Tag: OpenSearch

Configuring OpenSearch 2.x with OpenID Authentication

Sorry, again, Anya … I really mean it this time. Restart your ‘no posting about computer stuff’ timer!

I was able to cobble together a functional configuration to authenticate users through an OpenID identity provider. This approach combined the vendor documentation, ten different forum posts, and some debugging of my own. Which is to say … not immediately obvious.

Importantly, you can enable debug logging on just the authentication component. Trying to read through the logs when debug logging is set globally is unreasonable. To enable debug logging for JWT, add the following to config/log4j2.properties

logger.securityjwt.name = com.amazon.dlic.auth.http.jwt
logger.securityjwt.level = debug

On the OpenSearch Dashboard server, add the following lines to ./opensearch-dashboards/config/opensearch_dashboards.yml

opensearch_security.auth.type: "openid"
opensearch_security.openid.connect_url: "https://IdentityProvider.example.com/.well-known/openid-configuration"
opensearch_security.openid.client_id: "<PRIVATE>"
opensearch_security.openid.client_secret: "<PRIVATE>"
opensearch_security.openid.scope: "openid "
opensearch_security.openid.header: "Authorization"
opensearch_security.openid.base_redirect_url: "https://opensearch.example.com/auth/openid/login"

On the OpenSearch servers, in ./config/opensearch.yml, make sure you have defined plugins.security.ssl.transport.truststore_filepath

While this configuration parameter is listed as optional, something needs to be in there for the OpenID stuff to work. I just linked the cacerts from our JDK installation into the config directory.

If needed, also configure the following additional parameters. Since I was using the cacerts truststore from our JDK, I was able to use the defaults.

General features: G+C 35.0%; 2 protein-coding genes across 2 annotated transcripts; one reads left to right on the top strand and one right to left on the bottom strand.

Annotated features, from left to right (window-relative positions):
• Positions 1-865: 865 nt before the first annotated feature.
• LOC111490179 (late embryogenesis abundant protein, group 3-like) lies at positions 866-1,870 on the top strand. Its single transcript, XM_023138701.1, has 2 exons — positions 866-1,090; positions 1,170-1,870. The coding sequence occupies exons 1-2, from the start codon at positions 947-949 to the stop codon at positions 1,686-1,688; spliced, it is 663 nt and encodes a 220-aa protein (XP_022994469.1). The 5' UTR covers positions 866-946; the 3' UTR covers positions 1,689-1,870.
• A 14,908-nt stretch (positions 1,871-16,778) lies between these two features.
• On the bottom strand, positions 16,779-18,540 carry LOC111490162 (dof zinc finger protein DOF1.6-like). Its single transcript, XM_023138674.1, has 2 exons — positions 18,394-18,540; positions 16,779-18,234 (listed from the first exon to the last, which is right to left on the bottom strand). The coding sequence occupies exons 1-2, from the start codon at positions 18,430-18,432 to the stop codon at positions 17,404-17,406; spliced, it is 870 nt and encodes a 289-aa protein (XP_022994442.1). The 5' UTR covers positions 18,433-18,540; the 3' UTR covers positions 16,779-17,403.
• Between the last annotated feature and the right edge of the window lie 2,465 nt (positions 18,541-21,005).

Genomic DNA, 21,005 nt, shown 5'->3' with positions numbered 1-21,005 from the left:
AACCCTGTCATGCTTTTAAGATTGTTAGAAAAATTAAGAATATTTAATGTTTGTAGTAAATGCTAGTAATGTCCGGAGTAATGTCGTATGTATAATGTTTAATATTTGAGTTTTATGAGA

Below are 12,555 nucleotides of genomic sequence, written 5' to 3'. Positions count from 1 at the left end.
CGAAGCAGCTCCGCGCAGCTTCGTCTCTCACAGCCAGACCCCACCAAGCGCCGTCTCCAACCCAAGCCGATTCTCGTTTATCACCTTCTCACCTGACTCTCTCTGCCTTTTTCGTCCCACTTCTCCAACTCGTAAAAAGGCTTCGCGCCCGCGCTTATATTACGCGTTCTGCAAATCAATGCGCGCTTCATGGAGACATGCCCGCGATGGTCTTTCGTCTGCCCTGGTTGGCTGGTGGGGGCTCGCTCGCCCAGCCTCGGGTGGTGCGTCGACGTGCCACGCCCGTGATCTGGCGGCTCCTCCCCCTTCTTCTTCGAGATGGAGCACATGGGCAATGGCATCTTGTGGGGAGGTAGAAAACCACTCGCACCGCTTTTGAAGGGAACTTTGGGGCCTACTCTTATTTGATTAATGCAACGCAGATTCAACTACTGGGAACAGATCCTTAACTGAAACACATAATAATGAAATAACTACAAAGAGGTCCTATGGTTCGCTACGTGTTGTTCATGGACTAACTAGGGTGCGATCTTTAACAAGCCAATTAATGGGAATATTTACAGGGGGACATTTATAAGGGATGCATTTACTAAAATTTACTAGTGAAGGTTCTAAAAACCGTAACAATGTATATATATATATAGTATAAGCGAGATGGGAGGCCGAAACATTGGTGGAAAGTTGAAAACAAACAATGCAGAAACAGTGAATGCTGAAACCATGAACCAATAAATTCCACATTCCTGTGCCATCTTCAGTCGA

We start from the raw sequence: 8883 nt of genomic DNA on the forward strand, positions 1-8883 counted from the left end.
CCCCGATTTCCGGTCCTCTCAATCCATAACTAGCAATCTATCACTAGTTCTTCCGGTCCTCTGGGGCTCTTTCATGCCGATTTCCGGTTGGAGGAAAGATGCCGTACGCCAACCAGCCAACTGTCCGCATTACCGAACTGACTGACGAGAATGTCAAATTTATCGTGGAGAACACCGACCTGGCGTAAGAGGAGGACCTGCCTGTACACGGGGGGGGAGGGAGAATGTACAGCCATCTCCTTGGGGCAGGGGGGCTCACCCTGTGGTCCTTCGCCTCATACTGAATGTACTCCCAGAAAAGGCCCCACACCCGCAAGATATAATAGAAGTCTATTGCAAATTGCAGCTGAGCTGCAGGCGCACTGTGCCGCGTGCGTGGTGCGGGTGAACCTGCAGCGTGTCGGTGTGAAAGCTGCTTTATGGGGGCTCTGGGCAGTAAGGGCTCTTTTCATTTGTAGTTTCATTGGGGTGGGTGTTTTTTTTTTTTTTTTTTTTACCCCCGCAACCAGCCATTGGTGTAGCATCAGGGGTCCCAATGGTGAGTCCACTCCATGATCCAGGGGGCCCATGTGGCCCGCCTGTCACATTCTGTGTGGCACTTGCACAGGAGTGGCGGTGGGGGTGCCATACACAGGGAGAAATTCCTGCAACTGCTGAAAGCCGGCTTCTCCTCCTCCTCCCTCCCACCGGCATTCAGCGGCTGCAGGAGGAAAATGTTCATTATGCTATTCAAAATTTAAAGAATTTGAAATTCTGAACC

plugins.security.ssl.transport.truststore_typeThe type of the truststore file, JKS or PKCS12/PFX. Default is JKS.
plugins.security.ssl.transport.truststore_aliasAlias name. Optional. Default is all certificates.
plugins.security.ssl.transport.truststore_passwordTruststore password. Default is changeit.

Configure the openid_auth_domain in the authc section of ./opensearch/config/opensearch-security/config.yml

        http_enabled: true
        transport_enabled: true
        order: 1
          type: "openid"
          challenge: false
              enable_ssl: true
              verify_hostnames: false
            openid_connect_url: https://idp.example.com/.well-known/openid-configuration
          type: noop

Note that subject_key and role_key are not defined. When I had subject_key defined, all user logon attempts failed with the following error:

[2022-09-22T12:47:13,333][WARN ][c.a.d.a.h.j.AbstractHTTPJwtAuthenticator] [UOS-OpenSearch] Failed to get subject from JWT claims, check if subject_key 'userId' is correct.
[2022-09-22T12:47:13,333][ERROR][c.a.d.a.h.j.AbstractHTTPJwtAuthenticator] [UOS-OpenSearch] No subject found in JWT token